Because of him acting like this, and constantly challenging both me and the GM (for instance his character sheet was very wrong because he didn't read anything in creation and just sped through in 15 minutes [it took me 4 hours and even took the GM like an hour to make a random gen character], but he got pouty about the fact that the GM said he had to rebalance it to not be broken), his girlfriend is basically staying silent and not roleplaying at all, despite having implied that she was interested in trying to get in to her backstory.
In addition, the GM has specifically requested us to give him a fleshed out backstory for incorporating story elements along the lines, to which he insists is "not fun and it's more fun to make things up and develop our characters from a blank sheet as we go." Which is to say he basically wants to play a video game where nothing matters.
The biggest issue here is that he is the one who was the most insistent on wanting to play a tabletop RPG, but he both says he doesn't want it to be "combat focused", but also consistently refuses to engage with roleplay in any meaningful way, and actively fights against it if anything happens that isn't the literal perfect outcome for his character outside of dice rolls.
In conclusion, this feels like a pretty complex situation considering his girlfriend is constantly getting annoyed with him despite her always taking his side on things that the GM takes my side on, and it's ruining the fun for everyone in different ways. The GM constantly has no idea how to handle the situation because his character is acting like a toddler, his girlfriend is bored out of her mind because he constantly overtakes any attempts of ours to have character agency, and I'm having no fun because I'm constantly being told to just not play my character and be a mindless video game companion character.
Is there any way for us to salvage this situation? Any last ditch efforts to try? Do we ultimately just have to have the GM message him and say "this is how I want to play the game, please take it more seriously or we will just have to stop"? The GM set up scenarios that will hopefully encourage him to roleplay, and I've been trying to stay in character (and the GM says he will force an in character resolution, instead of bending to his will that it's not what he wants to happen, or at least a dice roll one, the next time there is friction between his and my character) in order to try and encourage him to roleplay.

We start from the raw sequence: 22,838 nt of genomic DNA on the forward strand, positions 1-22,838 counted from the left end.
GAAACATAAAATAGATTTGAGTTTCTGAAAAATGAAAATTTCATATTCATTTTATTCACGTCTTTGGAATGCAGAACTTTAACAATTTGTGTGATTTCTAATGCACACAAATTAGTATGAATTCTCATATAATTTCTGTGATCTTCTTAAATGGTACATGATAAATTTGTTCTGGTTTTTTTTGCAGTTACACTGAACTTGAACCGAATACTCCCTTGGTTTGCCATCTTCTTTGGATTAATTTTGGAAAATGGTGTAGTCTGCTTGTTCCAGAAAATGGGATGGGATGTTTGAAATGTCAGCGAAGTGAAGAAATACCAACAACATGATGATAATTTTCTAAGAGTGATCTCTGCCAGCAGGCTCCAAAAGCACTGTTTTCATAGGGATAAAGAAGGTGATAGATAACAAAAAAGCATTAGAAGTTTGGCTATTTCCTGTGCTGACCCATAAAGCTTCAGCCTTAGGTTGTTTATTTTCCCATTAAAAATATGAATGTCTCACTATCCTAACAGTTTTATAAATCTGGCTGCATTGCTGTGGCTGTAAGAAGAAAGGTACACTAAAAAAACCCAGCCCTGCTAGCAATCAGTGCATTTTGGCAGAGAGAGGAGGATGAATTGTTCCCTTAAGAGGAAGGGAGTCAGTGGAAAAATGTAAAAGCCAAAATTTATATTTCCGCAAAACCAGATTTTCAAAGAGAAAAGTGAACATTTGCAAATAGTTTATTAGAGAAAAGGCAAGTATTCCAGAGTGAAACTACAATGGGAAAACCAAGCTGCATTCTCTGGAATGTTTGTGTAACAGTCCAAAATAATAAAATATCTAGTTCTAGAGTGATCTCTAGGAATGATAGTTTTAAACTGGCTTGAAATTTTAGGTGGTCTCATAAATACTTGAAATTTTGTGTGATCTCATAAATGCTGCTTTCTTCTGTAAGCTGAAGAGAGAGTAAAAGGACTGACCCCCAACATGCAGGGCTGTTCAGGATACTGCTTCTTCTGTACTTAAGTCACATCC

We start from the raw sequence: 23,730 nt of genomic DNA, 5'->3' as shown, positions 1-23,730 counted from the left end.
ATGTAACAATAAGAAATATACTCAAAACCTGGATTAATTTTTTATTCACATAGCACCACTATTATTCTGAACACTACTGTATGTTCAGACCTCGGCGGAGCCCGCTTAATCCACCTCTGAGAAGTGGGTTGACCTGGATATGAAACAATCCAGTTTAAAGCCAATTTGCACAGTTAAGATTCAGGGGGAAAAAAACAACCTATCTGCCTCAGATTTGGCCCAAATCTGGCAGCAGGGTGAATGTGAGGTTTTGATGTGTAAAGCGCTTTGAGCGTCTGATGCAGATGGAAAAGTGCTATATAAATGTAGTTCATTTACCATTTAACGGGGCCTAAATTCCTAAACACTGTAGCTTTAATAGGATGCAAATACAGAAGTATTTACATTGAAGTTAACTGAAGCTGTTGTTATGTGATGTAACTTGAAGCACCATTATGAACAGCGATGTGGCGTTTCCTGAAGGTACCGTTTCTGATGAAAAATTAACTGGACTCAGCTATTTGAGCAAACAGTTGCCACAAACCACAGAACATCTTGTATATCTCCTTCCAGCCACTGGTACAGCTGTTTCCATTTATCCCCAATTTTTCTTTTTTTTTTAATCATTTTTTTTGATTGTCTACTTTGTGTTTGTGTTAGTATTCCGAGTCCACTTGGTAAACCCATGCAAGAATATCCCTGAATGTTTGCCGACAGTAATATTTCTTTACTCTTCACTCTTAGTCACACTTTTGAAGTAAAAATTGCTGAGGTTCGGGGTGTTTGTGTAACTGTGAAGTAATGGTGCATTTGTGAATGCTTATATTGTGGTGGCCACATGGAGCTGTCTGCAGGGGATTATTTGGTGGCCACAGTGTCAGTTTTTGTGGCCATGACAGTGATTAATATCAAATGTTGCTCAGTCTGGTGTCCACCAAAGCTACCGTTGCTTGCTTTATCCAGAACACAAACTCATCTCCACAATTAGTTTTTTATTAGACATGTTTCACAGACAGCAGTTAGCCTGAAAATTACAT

Summary of the problem
TL;DR - The problem here is basically that the player refuses to actually get in to character, insists that "roleplaying is cringe" despite being the one who specifically wanted to play this game and said he didn't want it to be a "combat exclusive" adventure (ie lots of roleplaying). He's hostile towards anything not going his way or any "trolley car" situations he can't BS his way into derailing the trolley car to save everyone and also find 5 gold on the ground. Any friction (that the GM says is good and interesting) between player characters is taken as a personal offense by him and leads to fighting between me and the GM and him and his girlfriend. He refuses to develop any sort of backstory for his character and is dragging down the entire party, but the group will stop existing without him since his girfriend would leave with him, so we'd like suggestions on how to push him in to actually roleplaying / taking things a bit more seriously and treating it less like he's the protagonist of Oblivion or something.
The GM is linked to this question per his request, so any GM specific advice for him or player specific advice for me are both welcome.
Next Session: What Worked For Us
This doesn't feel like it warrants a full self-answer.
We did a mini session 0 and talked about our boundaries and how we want to play as a group. We came to terms on what level of character autonomy there is (what works for us in theory is "no overriding someone else, but discussing it in character and acting independently can be fine". The GM laid down IC/OOC phase rules and held us to them, which encouraged much more in character roleplay and jokes that don't detract from the story as much as lighten it up. Our group cohesion increased as we talked about how to work together and plan as a group beforehand. This combination of methods seems to have alleviated most of our problems.